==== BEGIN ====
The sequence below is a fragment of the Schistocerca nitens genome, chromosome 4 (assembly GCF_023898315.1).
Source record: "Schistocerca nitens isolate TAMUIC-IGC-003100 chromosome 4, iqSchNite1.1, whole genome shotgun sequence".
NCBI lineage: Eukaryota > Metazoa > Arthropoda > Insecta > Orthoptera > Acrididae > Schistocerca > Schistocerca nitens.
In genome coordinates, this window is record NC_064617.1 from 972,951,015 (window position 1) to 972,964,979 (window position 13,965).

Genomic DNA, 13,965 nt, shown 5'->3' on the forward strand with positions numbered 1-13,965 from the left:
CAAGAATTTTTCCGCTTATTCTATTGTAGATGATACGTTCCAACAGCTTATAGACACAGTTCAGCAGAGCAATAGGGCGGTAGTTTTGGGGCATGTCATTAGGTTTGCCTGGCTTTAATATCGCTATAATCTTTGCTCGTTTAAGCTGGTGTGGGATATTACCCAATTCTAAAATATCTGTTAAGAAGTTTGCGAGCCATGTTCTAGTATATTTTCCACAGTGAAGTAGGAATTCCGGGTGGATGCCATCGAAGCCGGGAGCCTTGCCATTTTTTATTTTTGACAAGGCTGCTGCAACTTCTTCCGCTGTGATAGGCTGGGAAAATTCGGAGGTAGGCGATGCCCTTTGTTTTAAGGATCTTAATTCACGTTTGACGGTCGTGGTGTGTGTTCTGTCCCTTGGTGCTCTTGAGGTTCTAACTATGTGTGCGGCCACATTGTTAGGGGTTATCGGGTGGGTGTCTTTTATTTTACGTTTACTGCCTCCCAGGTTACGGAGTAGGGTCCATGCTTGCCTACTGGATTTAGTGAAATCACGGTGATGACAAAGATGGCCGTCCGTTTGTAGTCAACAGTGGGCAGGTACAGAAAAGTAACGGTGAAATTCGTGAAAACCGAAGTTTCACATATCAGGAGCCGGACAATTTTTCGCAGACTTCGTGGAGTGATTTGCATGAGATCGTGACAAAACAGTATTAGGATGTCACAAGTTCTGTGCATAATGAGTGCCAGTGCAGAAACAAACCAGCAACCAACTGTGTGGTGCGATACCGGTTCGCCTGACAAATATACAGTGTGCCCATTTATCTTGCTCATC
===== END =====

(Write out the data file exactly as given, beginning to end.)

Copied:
The sequence below is a fragment of the Schistocerca nitens genome, chromosome 4 (assembly GCF_023898315.1).
Source record: "Schistocerca nitens isolate TAMUIC-IGC-003100 chromosome 4, iqSchNite1.1, whole genome shotgun sequence".
NCBI lineage: Eukaryota > Metazoa > Arthropoda > Insecta > Orthoptera > Acrididae > Schistocerca > Schistocerca nitens.
In genome coordinates, this window is record NC_064617.1 from 972,951,015 (window position 1) to 972,964,979 (window position 13,965).

Genomic DNA, 13,965 nt, shown 5'->3' on the forward strand with positions numbered 1-13,965 from the left:
CAAGAATTTTTCCGCTTATTCTATTGTAGATGATACGTTCCAACAGCTTATAGACACAGTTCAGCAGAGCAATAGGGCGGTAGTTTTGGGGCATGTCATTAGGTTTGCCTGGCTTTAATATCGCTATAATCTTTGCTCGTTTAAGCTGGTGTGGGATATTACCCAATTCTAAAATATCTGTTAAGAAGTTTGCGAGCCATGTTCTAGTATATTTTCCACAGTGAAGTAGGAATTCCGGGTGGATGCCATCGAAGCCGGGAGCCTTGCCATTTTTTATTTTTGACAAGGCTGCTGCAACTTCTTCCGCTGTGATAGGCTGGGAAAATTCGGAGGTAGGCGATGCCCTTTGTTTTAAGGATCTTAATTCACGTTTGACGGTCGTGGTGTGTGTTCTGTCCCTTGGTGCTCTTGAGGTTCTAACTATGTGTGCGGCCACATTGTTAGGGGTTATCGGGTGGGTGTCTTTTATTTTACGTTTACTGCCTCCCAGGTTACGGAGTAGGGTCCATGCTTGCCTACTGGATTTAGTGAAATCACGGTGATGACAAAGATGGCCGTCCGTTTGTAGTCAACAGTGGGCAGGTACAGAAAAGTAACGGTGAAATTCGTGAAAACCGAAGTTTCACATATCAGGAGCCGGACAATTTTTCGCAGACTTCGTGGAGTGATTTGCATGAGATCGTGACAAAACAGTATTAGGATGTCACAAGTTCTGTGCATAATGAGTGCCAGTGCAGAAACAAACCAGCAACCAACTGTGTGGTGCGATACCGGTTCGCCTGACAAATATACAGTGTGCCCATTTATCTTGCTCATC